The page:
The current pressure on traditionally lower-powered components and devices – typically 20 watts or less – to increase their performance has placed greater emphasis on the need to extract heat, to avoid malfunction or even damage.
As demand increases for more sophisticated electronic devices, so too does the speed and functionality required; causing more heat to be generated. In addition to this, with the shrinking in size of electronic devices, the more tightly packed components and increased wattage per square centimetre creates a denser thermal environment, further increasing the heat generated and increasing the risk of overheating.
Other contributing factors to greater heat generation include the expectation for devices such as smartphones and tablets to operate longer, as well as the widespread adoption of LED lighting, in which the surface area to manage thermal transfer is very small.
In turn, this has spurred research and development into new and more efficient thermal interface materials (TIMs). The end goal is pretty simple: to reduce the risk of creating a void in the interface between two surfaces by ensuring good contact (‘wetting’) and to have the highest possible level of thermal conductivity along with the thinnest possible interface. There are a range of TIMs available, all with relative pros and cons, but there is an option available for pretty much any design need imaginable today.
We’ve put together some design considerations for finding the optimum thermal management solution:
One of the biggest issues to consider is power density. 100 watts over a square centimetre as opposed to 100 watts over a square inch have very different levels of power concentration and the higher the power density, the greater the need for thermal management.
Tip: Greases and liquid adhesives usually perform best in high power density applications.
As well as thermal conductivity, equally important is thermal impedance, which depends on the ‘wet-out’ or ‘wetting’, thermal conductivity and the thickness of the TIM. For instance, a metal foil has excellent thermal conductivity, but could allow air to be caught in the interface between two surfaces, thus reducing effective removal of heat.
Tip: There is a wide variety of TIMs available to designers using either lower-power components or creating high-powered devices such as LEDs.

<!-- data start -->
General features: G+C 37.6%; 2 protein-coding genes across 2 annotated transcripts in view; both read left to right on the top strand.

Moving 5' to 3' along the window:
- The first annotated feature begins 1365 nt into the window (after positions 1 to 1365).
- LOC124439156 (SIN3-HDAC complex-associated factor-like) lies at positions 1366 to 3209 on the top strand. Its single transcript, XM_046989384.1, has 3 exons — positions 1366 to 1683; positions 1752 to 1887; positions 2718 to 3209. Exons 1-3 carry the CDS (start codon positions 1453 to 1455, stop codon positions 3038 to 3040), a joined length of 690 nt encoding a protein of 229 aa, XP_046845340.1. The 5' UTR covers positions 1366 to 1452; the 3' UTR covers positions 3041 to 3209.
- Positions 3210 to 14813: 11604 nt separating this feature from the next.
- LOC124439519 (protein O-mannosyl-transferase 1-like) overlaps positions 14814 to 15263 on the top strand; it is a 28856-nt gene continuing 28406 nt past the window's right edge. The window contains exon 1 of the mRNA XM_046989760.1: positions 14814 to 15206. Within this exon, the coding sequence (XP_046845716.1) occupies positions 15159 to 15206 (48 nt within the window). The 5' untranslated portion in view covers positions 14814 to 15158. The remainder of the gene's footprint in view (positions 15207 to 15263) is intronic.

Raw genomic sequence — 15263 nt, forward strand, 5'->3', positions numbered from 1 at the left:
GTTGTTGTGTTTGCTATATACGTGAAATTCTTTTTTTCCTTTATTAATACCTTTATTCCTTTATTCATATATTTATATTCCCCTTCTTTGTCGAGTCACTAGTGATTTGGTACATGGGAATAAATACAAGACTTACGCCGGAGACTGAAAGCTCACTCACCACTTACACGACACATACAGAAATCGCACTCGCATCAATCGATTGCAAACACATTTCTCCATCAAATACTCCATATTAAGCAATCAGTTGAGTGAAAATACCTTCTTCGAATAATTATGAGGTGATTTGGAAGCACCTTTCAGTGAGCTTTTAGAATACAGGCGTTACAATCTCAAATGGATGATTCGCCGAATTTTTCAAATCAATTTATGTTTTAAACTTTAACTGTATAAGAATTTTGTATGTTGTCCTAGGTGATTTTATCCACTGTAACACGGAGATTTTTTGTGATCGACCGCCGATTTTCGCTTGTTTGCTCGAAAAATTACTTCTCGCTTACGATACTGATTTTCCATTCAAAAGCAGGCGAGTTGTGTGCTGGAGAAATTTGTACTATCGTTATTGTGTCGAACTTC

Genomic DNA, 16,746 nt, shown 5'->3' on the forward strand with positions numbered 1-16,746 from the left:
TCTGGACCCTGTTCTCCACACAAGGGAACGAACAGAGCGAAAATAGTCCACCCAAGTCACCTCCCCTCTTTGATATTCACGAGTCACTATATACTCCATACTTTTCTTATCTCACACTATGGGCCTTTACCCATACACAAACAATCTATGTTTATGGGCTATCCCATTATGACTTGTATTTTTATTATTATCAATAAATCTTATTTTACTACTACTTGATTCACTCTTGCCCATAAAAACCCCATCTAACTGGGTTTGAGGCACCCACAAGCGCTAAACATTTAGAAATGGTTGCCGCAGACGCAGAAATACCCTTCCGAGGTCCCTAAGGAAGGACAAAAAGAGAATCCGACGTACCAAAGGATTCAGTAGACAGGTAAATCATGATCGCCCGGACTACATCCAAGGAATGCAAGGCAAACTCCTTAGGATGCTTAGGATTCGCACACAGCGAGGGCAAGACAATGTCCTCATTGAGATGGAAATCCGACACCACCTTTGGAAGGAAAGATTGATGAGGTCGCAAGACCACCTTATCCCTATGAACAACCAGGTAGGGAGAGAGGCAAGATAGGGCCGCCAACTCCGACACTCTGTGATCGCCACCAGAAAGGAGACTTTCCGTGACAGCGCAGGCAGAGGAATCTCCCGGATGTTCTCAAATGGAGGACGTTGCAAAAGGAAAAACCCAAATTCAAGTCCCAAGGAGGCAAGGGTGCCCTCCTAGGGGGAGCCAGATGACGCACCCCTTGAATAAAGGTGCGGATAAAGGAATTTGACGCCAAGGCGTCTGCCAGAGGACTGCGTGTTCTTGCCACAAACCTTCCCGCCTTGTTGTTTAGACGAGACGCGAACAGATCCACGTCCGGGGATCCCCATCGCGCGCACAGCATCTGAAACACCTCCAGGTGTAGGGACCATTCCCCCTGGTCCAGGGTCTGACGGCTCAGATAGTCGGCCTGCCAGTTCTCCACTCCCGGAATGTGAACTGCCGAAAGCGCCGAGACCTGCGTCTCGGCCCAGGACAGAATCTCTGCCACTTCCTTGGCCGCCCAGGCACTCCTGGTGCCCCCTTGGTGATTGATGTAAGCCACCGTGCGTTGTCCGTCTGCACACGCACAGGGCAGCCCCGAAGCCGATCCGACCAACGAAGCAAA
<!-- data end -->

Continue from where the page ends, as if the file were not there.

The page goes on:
Thermal management tapes have developed a great deal in the past decade and are often multi-purpose. They incorporate a fixing adhesive, meaning no additional fixing is required, and some contain EMI properties too. Tapes typically present a very cost effective option and can be die-cut to suit rapid assembly. Tapes do have a limit on the amount of power they can handle, though they will be sufficient for many lower-power density applications.
Tip: To achieve a sufficient degree of ‘wetting’, always seek out tapes that have good conformability.
Pads have evolved considerably in the past few years. Previously viewed as gap fillers, pads are now a good substrate with low thermal resistance and are excellent for providing the close conformity needed to ensure no air enters the interface between two surfaces.
As well as traditional silicone pads – which have excellent softness – acrylic pads are also available and have superior heat transfer properties, as well as eliminating oil swelling and the risk of silicone outgassing, which can lead to corrosion. While acrylic pads are not as soft as silicone, they are suitable for many powered design needs. Thermal pads can also be die-cut into custom shapes, to achieve a range of benefits, including rapid assembly.
Tip: Thermal pads require additional fixing materials, so this needs to be included in the design process.
Thermal greases and liquid adhesives
Greases and liquid adhesives are usually the best option where an extremely thin interface layer is required. They both offer excellent wetting ability and liquid adhesives offer a high bond strength. An additional attachment method is required where using a thermal grease and these products can be messy in their application.
Tip: Greases and liquid adhesives are usually the best option for higher powered devices – e.g. CPUs.